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Alessandro Cortini
Risveglio Bob Cluness , August 28th, 2015 11:56

One of the most unlikely moments of musical philosophy surely comes from the mouth of Peep Show's Super Hans when, while pressing a bass synth note, he utters the immortal line, "remember, the longer the note, the more dread." And of course he's right. Ambient music has long utilised the idea of drones and sustained notes to invoke such feelings. Like the musical equivalent of the Deleuzeian time-image, the long drone highlights the breakdown of sound that's organised by rhythms and movement, creating in its place a sense of memory and history, with the pitch and timbres of the sound opening and unfolding to our ears.

Alessandro Cortini is a musician who's fast being recognised as a master at manipulating sound and time. A long-time connoisseur of analogue and modular synths, when he's not performing as a member of Nine Inch Nails, he is more likely to be seen on YouTube videos tinkering and messing around with huge modular synth racks. His solo discography of synth music, in particular the album Sonno he released last year on Hospital Records, shows a musician capable of creating ambient music of eerie and physical uneasiness. With its thick, crepuscular drones and tape hiss textures, Cortini draws out the sense of the uncanny, his music a soundtrack to those night time non-spaces built by but uninhabited by humanity; multi-storey car parks, office spaces, industrial parks, hotel and office corridors.

Cortini now brings us Risveglio, a follow-up and continuation to Sonno. Like Sonno, Risveglio is an album created under severe restrictions and economy, composed while Cortini was on tour with NiN, with the tracks recorded in hotel rooms with a portable studio recorder. The capturing of fleeting moments of music on the hoof can be heard in instances on 'Dormiveglia,' which inexplicably stops less than 30 seconds in, while 'Ricadere' has fluctuating recording levels and the sound of cables being unplugged during the song.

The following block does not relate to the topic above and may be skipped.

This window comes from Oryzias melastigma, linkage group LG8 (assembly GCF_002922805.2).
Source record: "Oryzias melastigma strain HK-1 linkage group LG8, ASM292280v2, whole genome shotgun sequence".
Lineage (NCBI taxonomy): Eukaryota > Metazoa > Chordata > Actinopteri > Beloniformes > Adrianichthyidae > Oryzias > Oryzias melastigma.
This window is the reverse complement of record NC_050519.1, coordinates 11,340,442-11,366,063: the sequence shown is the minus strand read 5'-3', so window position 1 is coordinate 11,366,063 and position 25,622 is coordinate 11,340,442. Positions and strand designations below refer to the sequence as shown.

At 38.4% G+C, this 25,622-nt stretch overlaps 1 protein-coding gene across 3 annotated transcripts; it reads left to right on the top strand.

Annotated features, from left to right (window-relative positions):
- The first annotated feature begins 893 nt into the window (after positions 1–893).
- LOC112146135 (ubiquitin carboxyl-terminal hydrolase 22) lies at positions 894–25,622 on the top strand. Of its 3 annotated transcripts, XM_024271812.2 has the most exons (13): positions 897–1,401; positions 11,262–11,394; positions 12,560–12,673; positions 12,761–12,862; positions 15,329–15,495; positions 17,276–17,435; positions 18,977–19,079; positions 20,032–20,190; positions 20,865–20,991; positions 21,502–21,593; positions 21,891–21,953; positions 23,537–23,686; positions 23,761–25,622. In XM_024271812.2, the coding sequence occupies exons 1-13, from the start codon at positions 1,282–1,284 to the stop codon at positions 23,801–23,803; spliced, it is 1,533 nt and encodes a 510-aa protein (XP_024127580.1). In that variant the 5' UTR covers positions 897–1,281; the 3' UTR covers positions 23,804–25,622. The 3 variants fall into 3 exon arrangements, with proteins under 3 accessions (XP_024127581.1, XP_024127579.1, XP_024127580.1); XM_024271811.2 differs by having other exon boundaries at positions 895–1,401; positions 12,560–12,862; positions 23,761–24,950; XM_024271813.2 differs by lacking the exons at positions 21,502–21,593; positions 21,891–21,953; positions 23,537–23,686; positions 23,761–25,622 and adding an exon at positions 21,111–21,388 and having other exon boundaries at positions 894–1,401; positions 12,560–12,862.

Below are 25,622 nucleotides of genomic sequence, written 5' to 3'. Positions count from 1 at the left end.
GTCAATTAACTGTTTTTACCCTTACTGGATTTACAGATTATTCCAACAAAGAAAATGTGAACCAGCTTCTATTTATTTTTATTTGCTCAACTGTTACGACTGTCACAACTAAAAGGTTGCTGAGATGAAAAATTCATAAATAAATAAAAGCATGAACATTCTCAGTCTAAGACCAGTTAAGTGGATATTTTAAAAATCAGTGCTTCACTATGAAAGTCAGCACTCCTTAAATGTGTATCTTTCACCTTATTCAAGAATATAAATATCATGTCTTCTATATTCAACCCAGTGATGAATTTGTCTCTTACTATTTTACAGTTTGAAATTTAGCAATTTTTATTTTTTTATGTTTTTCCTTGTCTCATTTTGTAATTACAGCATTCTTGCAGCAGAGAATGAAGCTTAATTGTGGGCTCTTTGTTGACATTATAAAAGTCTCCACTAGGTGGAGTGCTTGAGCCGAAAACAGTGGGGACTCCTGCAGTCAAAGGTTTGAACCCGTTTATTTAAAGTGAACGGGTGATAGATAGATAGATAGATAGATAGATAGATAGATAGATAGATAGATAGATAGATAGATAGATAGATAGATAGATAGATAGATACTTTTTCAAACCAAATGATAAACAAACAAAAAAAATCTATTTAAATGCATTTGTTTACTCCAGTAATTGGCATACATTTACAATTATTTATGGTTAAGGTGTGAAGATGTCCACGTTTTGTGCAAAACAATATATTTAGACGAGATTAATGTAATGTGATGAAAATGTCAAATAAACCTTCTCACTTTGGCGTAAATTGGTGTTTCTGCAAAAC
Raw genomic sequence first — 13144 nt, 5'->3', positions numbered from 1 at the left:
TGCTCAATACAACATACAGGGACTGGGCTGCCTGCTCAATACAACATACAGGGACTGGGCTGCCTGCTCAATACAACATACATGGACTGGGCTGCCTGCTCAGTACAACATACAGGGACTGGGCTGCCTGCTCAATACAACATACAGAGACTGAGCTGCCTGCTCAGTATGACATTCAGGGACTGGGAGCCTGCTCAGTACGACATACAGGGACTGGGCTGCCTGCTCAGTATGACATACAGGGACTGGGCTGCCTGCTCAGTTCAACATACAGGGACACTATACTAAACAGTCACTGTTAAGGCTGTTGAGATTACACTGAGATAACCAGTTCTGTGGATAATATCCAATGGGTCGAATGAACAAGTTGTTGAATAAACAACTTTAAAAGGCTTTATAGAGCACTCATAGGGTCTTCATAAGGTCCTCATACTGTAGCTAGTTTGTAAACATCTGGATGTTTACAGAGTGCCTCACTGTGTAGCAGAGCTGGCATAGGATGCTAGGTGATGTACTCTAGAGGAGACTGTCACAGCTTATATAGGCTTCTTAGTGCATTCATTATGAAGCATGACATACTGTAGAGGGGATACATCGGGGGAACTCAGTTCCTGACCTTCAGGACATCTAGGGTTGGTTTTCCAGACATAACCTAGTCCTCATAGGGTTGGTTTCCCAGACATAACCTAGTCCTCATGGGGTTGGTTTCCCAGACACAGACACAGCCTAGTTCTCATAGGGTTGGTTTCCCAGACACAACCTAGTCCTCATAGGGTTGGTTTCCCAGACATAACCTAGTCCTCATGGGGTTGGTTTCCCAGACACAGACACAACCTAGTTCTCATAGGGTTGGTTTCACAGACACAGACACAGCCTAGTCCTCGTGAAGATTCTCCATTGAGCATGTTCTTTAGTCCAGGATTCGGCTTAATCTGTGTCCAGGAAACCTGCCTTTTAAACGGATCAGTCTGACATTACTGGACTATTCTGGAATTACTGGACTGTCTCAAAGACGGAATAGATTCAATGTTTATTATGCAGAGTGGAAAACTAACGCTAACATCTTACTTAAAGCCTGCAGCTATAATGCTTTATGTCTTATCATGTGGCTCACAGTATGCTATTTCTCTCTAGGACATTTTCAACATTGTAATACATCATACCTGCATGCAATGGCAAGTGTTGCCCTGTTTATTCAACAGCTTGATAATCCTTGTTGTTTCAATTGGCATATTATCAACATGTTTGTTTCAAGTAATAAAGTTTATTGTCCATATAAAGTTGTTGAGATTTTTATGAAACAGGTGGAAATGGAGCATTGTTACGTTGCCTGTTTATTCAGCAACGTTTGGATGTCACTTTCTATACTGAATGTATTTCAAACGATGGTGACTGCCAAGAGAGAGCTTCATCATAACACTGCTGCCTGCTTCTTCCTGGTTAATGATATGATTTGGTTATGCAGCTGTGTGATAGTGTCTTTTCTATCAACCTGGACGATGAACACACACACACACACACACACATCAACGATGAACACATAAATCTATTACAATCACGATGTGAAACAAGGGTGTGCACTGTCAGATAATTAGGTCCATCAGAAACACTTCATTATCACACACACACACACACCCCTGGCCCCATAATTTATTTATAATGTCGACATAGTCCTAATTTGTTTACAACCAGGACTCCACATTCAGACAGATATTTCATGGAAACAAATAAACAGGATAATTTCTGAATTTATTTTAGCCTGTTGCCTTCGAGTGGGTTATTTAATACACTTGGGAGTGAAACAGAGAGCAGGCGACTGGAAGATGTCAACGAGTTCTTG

While Sonno was made with a single Roland MC-202 synthesiser/sequencer, Cortini, with Risveglio, adds a synched TB-303 bass synth. In terms of self-imposed limits, Cortini's setup is a closed system on starvation rations, with only Andreas Tilliander's TM-404 alter ego (where he uses combinations of nine pieces of classic Roland equipment) coming close to such levels of creative austerity. The inclusion of a TR-606 drum machine on the final track, 'La Sveglia (Drum Version)', feels gaudy and ostentatious in comparison.

Despite such minimal and spartan conditions, Cortini makes his two machines sing to each other on Risveglio, creating remarkably dense soundscapes that bubble and oscillate in their own world. The opening two tracks, 'Stambecco' and 'La Sveglia', highlight how the TB-303, if not adding distinct rhythm, introduces a sense of movement to Risveglio’s sonic space imbibing a purpose of action to Cortini's music. While the bass purrs and burbles in the background, Cortini inflicts queasy pitch-shifting notes reminiscent of Boards Of Canada at their most hypnagogic. These two elements or movement and sound, reach their highpoint on 'Rispetto', a track with crumpled clicks and pings that echo through darkened zones.

Despite the introduction of movement to Cortini's music, Risveglio still contains huge monolithic surges of synthwash drones. 'Lotta' consists of a simple repeating melody structure whose sounds gradually increase in mass until the notes distort and lose their stability, bleeding and dissipating into each other until they become a single mass. 'La Guardia' is one of Risveglio's highlights; a pulsating bass line strafed by single note pulsars and shrieking atmospherics that come to a crushing, noisy conclusion. Risveglio is an album that, while a continuation of Cortini's increasingly esoteric and hermetic journeys to the edges of the analogue synth frontier, actually turns away from the idea that ambient music should be passive and pastoral. Its use of frayed tones and frequencies as the organising basis for movement and propulsion allows the music to seep into the cracks and pores of the space around you, extracting the anxiety and dread inherent hidden in our world around us. Embrace the abyss and enjoy.